Established before women were granted the suffrage needed to influence the very government that continues to anchor them down to this very day, Women’s Day marks our calendars as a celebration of the fire, determination and strength within the hearts of our sisters, mothers and daughters.
March 8 has come to signify much more than a mere reminder of sluggish days spent by our predecessors behind pink and green painted kitchen windows, crushed by the weight of societal expectation and restriction. Our women are taking to the streets of Washington, they’re storming Los Angeles’ roadways and replacing New York City taxicabs with picket signs. Activism is at the forefront of not only our nation’s dialogue, but that of the world’s.
As a new administration transitions into the country’s topmost governmental positions in a fiery display of power, anger and relentlessness, women’s rights remain as an ominous uncertainty for women and girls in every state across the map. The ability to choose abortion, access to effective methods of birth control and the institutions that offer other vital health services are all elements of the fight women have been forced to fight that the Republican Party has seemed to forgotten.
But for so many women, the day represents a coming-together for those of all backgrounds and experiences to not only prepare for what needs to be done, but to revel in how far the nation has come from the decades of the past and the dark, frightening realities of perceived inferiority and imposed subordination.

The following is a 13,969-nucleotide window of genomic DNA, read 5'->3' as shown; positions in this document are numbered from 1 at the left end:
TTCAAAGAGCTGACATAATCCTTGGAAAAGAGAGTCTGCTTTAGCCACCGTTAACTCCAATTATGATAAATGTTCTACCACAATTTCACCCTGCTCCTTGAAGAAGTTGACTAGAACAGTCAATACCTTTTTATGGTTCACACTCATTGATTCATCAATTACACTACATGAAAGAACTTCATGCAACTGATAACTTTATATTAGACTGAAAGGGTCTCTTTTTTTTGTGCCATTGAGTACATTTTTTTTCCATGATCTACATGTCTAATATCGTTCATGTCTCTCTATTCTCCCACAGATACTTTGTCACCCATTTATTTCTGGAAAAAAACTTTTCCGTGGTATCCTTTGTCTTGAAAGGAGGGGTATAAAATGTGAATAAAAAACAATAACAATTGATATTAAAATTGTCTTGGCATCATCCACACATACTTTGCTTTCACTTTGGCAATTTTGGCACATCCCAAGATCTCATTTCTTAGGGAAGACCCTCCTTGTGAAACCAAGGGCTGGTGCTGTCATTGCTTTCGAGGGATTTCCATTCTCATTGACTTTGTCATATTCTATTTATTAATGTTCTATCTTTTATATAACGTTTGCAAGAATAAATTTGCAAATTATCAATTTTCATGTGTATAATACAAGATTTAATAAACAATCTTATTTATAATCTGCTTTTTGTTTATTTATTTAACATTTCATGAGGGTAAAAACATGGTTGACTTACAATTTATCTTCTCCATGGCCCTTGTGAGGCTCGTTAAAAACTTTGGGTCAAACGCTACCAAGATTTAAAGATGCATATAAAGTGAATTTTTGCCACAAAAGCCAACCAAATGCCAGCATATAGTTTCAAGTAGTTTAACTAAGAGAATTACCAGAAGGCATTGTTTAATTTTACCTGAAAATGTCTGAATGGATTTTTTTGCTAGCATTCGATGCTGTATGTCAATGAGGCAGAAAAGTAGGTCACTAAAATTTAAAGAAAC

Amidst the chaos, there exists cause to celebrate. The world is commemorating all that the woman stands for and all she has been through. It celebrates all that she is capable of and everything she will continue to do; much like the woman, the day is multifaceted. We are asked to look past screaming differences and clashing points of view to imagine the women at the forefront of this nation beside the men in a call for understanding, respect and equality.
Despite the persistence of misogynistic pessimism and internalized sexism, the country has much to learn from national celebrations such as Women’s Day. Prioritization of a struggling demographic does not in turn mean the degradation of another, and days of focus aid in the understanding of such a progressive, liberating notion.
Moving forward, let us regard March 8 not as a frivolity to be easily dismissed as calls for attention or misguided misandry, but as an emphasis on continuing the fight for women’s rights – all of them.
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